Highlighting challenges . . . Mads Harrop has released a new single, Hiding in Colour, about her struggle with Tourette syndrome. PHOTO: SUPPLIED

Waitaki musician Mads Harrop is hoping her newly released single will help bring more awareness for those with Tourette syndrome.

Harrop released Hiding in Colour last month to great feedback and was encouraged by the amount of air time it was getting on Aucklandbased student radio station 95bFM.

‘‘I wrote it just after I got my Tourette’s diagnosis — it reflects how my Tourette’s can make me feel, and then in the chorus, it kind of symbolises hoping for positivity, when my Tourette’s is really bad. That’s what hiding in colour means,’’ she said.

Harrop hoped the song would highlight her condition, and help have it recognised as a disability by the Ministry of Health for easier access to disability services. Despite its potentially debilitating effect, Tourette syndrome is not recognised as a disability in New Zealand at present.

‘‘I’d get more support services,’’ Harrop said.

‘‘I’m not just speaking about myself, but I’m speaking on behalf of the entire Tourette’s community here in New Zealand.’’

Not only did Harrop have Tourette’s, but she also had the added challenges of anxiety and Asperger syndrome. Tourette’s was more commonly diagnosed in people with autism and ADHD, she said.

Her diagnosis at 19 caused her anxiety to ‘‘skyrocket’’, and she was initially reluctant to go out in public or to university.

‘‘I had to work on it gradually. I mean, I was petrified at first when I first started going out in public after getting my Tourette’s, but now I’m used to it.’’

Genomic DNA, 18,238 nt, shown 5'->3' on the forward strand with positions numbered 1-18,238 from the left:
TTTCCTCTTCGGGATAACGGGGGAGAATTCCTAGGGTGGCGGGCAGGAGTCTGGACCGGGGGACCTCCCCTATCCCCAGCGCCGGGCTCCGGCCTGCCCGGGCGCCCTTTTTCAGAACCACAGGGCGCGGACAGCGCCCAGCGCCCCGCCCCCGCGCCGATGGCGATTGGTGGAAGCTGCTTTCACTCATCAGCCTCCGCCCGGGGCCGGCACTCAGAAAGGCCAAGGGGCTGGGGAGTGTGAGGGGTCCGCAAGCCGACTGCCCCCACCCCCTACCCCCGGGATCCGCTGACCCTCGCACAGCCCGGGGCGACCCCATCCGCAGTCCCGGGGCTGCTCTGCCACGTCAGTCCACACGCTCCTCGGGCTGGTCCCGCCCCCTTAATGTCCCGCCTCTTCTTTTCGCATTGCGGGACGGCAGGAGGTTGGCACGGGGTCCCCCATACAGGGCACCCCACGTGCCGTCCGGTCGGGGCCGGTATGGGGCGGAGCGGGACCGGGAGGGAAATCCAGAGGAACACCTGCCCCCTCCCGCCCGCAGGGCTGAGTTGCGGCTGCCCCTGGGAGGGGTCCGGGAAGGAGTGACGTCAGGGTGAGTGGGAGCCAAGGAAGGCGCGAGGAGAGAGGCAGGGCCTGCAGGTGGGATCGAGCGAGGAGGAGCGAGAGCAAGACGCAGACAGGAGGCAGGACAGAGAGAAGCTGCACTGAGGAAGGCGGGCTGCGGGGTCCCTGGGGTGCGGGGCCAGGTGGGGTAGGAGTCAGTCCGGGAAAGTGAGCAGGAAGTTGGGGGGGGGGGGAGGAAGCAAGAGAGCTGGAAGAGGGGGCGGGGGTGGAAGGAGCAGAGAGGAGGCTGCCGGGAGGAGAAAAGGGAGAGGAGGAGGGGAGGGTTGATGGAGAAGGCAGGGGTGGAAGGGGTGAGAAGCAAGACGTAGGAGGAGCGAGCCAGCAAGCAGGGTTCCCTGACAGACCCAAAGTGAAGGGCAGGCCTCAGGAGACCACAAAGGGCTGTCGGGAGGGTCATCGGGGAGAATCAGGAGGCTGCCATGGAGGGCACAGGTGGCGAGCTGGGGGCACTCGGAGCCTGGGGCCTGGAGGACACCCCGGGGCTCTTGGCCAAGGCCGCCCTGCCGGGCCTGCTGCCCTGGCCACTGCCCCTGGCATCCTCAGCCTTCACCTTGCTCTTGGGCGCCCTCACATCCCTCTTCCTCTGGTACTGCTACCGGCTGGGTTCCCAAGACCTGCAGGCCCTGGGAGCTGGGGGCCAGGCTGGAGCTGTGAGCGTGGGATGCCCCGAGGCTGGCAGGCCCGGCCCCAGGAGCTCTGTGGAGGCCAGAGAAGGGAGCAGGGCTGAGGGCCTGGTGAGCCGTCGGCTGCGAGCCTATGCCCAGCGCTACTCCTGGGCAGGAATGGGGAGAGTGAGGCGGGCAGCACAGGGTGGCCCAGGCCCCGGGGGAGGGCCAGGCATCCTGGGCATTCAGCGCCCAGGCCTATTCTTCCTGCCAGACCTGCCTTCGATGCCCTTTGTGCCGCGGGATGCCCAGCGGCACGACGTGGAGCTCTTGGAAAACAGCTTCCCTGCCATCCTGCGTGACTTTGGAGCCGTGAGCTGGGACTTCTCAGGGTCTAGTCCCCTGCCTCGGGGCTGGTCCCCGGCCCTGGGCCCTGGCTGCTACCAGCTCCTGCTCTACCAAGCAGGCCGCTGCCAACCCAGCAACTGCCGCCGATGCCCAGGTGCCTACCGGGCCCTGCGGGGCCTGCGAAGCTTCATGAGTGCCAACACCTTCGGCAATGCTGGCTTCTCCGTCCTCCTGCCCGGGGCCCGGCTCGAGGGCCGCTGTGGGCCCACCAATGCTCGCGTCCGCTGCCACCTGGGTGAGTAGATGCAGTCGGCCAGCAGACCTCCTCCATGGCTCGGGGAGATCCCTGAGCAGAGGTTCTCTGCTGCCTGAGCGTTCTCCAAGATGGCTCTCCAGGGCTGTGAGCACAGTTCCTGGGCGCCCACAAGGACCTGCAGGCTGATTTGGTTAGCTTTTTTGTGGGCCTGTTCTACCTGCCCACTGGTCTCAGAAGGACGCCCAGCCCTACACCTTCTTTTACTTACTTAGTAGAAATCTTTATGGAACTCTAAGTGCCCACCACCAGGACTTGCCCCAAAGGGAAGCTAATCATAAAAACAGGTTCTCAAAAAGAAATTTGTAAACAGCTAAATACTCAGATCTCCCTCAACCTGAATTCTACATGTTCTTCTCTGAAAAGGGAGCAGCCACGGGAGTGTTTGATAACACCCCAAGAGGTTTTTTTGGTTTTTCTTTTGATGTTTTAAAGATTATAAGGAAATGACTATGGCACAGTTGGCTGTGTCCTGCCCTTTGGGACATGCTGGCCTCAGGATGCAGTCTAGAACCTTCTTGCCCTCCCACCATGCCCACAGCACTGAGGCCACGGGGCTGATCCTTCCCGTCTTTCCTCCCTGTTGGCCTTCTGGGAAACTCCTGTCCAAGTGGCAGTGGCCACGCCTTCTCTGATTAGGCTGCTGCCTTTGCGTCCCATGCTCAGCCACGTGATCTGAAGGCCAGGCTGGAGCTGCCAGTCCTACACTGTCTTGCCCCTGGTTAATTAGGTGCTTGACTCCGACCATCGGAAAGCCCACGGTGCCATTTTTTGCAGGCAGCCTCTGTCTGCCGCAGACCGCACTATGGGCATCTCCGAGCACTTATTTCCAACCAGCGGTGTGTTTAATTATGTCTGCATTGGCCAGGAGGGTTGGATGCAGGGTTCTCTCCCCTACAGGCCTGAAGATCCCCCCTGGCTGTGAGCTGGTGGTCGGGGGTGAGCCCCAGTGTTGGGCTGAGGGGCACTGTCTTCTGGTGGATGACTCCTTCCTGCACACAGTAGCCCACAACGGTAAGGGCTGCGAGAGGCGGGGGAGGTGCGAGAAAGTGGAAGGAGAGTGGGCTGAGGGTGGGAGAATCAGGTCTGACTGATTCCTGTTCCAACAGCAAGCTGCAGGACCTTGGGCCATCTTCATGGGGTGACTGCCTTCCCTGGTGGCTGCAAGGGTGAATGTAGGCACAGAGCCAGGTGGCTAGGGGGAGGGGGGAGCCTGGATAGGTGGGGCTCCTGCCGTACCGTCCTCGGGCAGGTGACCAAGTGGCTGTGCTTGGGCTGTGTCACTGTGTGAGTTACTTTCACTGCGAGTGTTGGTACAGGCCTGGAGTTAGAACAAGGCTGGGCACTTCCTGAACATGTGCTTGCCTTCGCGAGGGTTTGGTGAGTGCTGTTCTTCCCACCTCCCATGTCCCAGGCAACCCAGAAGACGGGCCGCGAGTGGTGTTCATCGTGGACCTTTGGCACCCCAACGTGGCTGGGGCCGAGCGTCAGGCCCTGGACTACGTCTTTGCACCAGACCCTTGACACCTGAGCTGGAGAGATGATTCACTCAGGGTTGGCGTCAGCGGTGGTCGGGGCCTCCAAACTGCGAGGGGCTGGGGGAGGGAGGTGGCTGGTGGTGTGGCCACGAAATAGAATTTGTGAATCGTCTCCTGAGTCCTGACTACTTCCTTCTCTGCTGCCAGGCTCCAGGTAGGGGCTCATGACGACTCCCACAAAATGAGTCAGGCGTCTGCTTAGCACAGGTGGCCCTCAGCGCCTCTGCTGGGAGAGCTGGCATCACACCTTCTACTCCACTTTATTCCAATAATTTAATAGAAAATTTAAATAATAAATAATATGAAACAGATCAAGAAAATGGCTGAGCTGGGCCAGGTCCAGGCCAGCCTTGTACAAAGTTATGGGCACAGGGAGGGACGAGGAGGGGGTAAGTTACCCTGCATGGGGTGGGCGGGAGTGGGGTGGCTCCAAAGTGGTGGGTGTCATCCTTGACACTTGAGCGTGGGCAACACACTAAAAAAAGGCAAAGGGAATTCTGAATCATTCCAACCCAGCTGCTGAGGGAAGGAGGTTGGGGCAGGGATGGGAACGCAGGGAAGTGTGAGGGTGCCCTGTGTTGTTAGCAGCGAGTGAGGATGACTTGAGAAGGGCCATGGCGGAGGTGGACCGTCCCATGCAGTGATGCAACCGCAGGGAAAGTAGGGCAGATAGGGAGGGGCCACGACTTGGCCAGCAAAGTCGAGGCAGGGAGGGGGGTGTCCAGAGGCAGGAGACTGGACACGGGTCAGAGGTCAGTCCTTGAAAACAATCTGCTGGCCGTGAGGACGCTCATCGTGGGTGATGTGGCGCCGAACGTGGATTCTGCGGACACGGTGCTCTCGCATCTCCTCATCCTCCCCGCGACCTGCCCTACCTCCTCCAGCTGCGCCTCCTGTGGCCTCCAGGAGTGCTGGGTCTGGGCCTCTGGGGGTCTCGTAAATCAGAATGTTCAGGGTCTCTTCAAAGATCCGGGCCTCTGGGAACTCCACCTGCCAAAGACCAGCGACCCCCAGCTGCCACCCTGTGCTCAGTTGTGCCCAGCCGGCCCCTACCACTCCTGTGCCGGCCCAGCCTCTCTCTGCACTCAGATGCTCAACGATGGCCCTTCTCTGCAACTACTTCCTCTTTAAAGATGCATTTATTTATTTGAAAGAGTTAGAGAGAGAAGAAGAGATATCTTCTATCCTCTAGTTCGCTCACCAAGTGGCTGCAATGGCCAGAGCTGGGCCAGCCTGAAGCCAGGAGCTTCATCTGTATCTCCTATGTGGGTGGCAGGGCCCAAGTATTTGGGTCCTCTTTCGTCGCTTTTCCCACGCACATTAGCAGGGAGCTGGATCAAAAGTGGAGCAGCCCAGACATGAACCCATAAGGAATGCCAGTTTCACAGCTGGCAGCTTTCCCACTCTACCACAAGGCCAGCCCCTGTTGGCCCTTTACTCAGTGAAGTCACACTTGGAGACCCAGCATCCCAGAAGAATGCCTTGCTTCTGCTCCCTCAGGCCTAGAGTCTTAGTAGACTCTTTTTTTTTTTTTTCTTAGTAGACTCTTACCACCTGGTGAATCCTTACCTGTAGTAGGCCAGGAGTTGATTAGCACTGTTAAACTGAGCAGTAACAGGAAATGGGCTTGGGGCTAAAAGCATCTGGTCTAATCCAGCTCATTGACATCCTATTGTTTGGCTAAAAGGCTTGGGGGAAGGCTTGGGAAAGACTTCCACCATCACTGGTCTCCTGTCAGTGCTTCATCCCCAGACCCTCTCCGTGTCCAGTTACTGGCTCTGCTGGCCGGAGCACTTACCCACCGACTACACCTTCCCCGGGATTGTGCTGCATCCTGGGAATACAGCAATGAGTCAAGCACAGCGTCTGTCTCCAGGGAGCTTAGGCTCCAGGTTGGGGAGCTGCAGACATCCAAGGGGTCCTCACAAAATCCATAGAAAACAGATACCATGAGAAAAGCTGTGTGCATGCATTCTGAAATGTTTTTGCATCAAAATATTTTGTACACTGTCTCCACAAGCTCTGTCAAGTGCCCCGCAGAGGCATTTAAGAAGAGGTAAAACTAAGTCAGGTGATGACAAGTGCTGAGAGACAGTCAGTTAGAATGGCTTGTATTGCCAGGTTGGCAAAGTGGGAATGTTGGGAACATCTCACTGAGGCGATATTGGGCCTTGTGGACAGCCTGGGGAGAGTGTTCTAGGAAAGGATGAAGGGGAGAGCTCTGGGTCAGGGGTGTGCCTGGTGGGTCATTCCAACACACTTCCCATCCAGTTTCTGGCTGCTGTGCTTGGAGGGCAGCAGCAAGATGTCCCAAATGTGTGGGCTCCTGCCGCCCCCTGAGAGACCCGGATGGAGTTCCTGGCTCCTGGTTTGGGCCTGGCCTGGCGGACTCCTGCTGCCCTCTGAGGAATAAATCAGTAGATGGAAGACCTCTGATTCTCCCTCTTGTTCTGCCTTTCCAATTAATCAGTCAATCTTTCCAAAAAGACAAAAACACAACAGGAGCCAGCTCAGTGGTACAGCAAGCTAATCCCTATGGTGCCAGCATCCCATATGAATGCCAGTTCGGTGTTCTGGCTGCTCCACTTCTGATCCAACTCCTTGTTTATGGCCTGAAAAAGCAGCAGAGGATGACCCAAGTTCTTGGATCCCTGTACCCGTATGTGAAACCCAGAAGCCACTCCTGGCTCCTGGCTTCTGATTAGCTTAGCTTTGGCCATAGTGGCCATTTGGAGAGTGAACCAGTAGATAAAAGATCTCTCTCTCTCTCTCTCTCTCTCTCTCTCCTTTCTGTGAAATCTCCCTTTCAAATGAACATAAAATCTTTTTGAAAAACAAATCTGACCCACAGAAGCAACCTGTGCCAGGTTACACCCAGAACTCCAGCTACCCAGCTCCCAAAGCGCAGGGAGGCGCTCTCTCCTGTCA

The 22-year-old had joined ‘‘a few’’ support groups and enjoyed listening to Tourette’s Podcast, which introduced a variety of people with the condition, and their different perspectives.

She tried to consider how her tics affected other people out in public, especially the swearing tic, and once she explained her condition, most people were understanding.

‘‘As much as I understand their perspectives on it, I find it makes me feel really sad and infuriated, because I can’t control it.

‘‘It just feels very awful.’’

Covid-19 had added an extra layer of complexity to Harrop’s diagnosis. Some things were easier, while others were harder.

It meant she could Zoom into her university lectures, and have online grocery orders delivered when her tics were bad, but the infamous 1pm press conferences could also trigger an attack, she said.

‘‘I remember last year, when Jacinda announced we were going into Level 4 lockdown, I was exhibiting this tic where I said I had Covid, and it was right before I was about to play at a gig. And when I was doing my set I had to let the audience know I had Tourette’s, and that it was just a tic, so it was a false alarm.’’

As a performer and lover of live gigs, Harrop said she and her band were ‘‘gutted’’ their O Week performance at Dive bar had to be cancelled and they missed live music in general, but they were still having fun rehearsing.

Listen to Hiding in Colour on Spotify and Bandcamp. To find out more about Tourette’s visit